Statoil announces 500 new jobs for offshore workers at N. Sea Mariner field as Scotland’s First Minister opens its new Aberdeen head office

Statoil's Marine-B FPSO sets sail for N Sea
Statoil’s Marine-B FPSO sets sail for N Sea

The oil and gas industry still has a strong future in Scotland despite its current challenges, Scottish First Minister Nicola Sturgeon said today as she announced new activity and investment in the sector.

She officially opened the new UK headquarters of the Norwegian state oil operator in Aberdeen, as she provided an update on how initiatives to support the industry are progressing.

The new Statoil HQ is part of the company’s plans to expand its operation in the North Sea and by 2018 Statoil expects to employ up to 200 employees onshore and up to 500 positions offshore in the full team.

In addition, more than 1,0000 jobs will be supported in the supply chain as Statoil develops the Mariner field, with work expected to start in Summer 2017.

Statoil’s expansion plans in both oil and gas and renewables demonstrate the versatility of Scotland’s energy sector, with Statoil also investing in offshore wind through the Hywind project – the world’s first floating offshore wind development, off the coast of Peterhead.

Sturgeon also confirmed that the first 600 people have had applications approved for the three-year Transition Training Fund, launched in February to help Scotland retain the skills developed through the oil and gas industry.

She also announced that around 70 innovation projects with a total project value of around £16 million have benefitted from £7 million of Scottish Government support to help firms reduce the risks associated with research and development and a further £1.1 million has been invested to support business resilience in the oil and gas industry.

The Scottish First Minister said: “The expertise that Scottish oil and gas firms have built up over many decades has positioned our energy sector as a world leader and while we realise that the industry and workforce is going through a difficult time, this investment and expansion from Statoil is a vote of confidence in the North Sea’s future.

“Our Oil and Gas Production statistics demonstrate that the industry is adapting to the current period of low prices, but what the industry must be ready to do is to capitalise when the upturn comes.

“We are doing everything we can to support the sector. Only half way through the first year of our three-year Transition Training Fund, launched in February, already 600 people have had their applications for support approved, and separately, we’ve committed £1.1 million to projects to boost business resilience.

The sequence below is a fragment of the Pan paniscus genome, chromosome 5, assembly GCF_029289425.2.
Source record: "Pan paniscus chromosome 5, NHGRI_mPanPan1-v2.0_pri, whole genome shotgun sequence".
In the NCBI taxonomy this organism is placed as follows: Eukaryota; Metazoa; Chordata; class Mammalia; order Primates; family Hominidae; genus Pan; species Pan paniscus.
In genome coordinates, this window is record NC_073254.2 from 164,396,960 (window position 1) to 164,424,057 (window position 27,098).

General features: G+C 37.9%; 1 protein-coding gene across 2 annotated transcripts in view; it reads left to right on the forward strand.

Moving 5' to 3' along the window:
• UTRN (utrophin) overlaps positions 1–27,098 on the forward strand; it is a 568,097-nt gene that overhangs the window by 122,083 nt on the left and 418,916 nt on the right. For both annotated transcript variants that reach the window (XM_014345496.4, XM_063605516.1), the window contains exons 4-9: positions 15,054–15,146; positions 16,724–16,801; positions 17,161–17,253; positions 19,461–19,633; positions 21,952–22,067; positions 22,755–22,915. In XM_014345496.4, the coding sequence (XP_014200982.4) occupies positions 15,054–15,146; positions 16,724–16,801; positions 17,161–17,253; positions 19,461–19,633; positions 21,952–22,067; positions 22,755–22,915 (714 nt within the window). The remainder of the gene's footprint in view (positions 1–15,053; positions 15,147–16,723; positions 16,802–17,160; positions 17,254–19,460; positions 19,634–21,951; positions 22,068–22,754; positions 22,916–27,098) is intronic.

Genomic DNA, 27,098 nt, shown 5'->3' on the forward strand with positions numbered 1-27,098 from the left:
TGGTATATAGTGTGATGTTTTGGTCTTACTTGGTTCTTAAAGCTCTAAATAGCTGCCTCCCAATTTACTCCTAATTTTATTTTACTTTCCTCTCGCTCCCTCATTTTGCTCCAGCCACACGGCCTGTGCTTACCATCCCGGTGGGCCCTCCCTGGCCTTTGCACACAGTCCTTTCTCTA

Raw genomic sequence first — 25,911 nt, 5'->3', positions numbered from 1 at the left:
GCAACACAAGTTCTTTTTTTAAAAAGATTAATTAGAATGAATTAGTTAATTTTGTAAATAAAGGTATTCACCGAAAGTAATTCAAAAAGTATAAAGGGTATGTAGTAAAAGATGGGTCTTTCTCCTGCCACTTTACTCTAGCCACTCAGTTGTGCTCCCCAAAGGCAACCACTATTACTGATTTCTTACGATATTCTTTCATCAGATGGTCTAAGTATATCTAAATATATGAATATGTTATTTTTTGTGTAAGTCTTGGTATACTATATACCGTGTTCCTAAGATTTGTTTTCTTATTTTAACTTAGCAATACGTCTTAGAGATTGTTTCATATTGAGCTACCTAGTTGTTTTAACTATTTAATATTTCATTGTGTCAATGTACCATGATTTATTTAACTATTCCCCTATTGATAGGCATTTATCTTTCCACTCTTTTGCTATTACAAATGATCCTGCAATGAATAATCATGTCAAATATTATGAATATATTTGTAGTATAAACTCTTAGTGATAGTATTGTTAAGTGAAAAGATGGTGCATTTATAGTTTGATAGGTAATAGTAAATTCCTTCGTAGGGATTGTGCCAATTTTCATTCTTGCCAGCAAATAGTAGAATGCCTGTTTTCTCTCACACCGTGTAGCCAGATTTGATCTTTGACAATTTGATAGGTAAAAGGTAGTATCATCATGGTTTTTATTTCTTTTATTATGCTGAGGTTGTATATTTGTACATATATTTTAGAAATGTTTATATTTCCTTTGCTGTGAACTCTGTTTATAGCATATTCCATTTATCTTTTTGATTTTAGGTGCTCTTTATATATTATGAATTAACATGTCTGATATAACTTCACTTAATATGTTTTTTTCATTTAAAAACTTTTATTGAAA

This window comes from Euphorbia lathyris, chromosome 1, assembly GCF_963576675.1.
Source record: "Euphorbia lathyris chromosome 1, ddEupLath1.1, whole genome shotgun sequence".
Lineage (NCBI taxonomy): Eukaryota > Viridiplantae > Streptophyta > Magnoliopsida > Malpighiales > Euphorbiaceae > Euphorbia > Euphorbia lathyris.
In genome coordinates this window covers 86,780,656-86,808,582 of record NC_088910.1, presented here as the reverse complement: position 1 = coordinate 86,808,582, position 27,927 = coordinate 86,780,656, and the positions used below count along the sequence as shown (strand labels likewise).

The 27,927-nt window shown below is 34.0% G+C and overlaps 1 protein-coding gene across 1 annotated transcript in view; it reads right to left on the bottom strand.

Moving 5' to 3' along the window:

“In conjunction with the efforts of the Energy Jobs Taskforce, our enterprise bodies have now engaged with more than 700 companies in the oil and gas sector, and will continue to identify where help is most needed and lay foundations for the future of our energy sector.”

“Statoil is demonstrating its willingness to diversify through the Hywind and Batwind renewable energy projects, again using the world leading expertise and skills of Scotland’s workforce. We are committed to working with firms like Statoil to support Scotland’s mixed energy sector and prepare it for a positive future.”

Hedda Felin, (left) Managing director of Statoil production UK,  discusses the upcoming Mariner drilling campaign with newly hired process technician Lauren Fletcher and Scottish First Minister, Nicola Sturgeon (right)
Hedda Felin, (left) Managing director of Statoil production UK, discusses the upcoming Mariner drilling campaign with newly hired process technician Lauren Fletcher and Scottish First Minister, Nicola Sturgeon (right)

Hedda Felin – appointed last week as Managing Director of Statoil Production UK –  said: “Statoil has a long term commitment to Scotland and to the UK Continental Shelf, as this new operations centre visibly demonstrates.

“Starting with just a handful of employees in the spring of 2013, Statoil has grown its workforce in Aberdeen to around 140. This autumn we will initiate another significant recruitment process, with around 40 open positions to be filled in coming months.”

The Mariner heavy oil field is progressing as planned and Statoil expects to commence production in 2018, with production expected for 30 years.

During her visit, the First Minister saw a model of the Noble Lloyd Noble jack up rig. The rig has just arrived in Scotland and will be positioned offshore in the Mariner field. It will start drilling around November and stay in the Mariner field for four years.

  • Meanwhile energy consultancy Add Energy has been awarded a £120,000 contract with an upstream gas operator in Oman which will secure existing jobs at its Aberdeen office.

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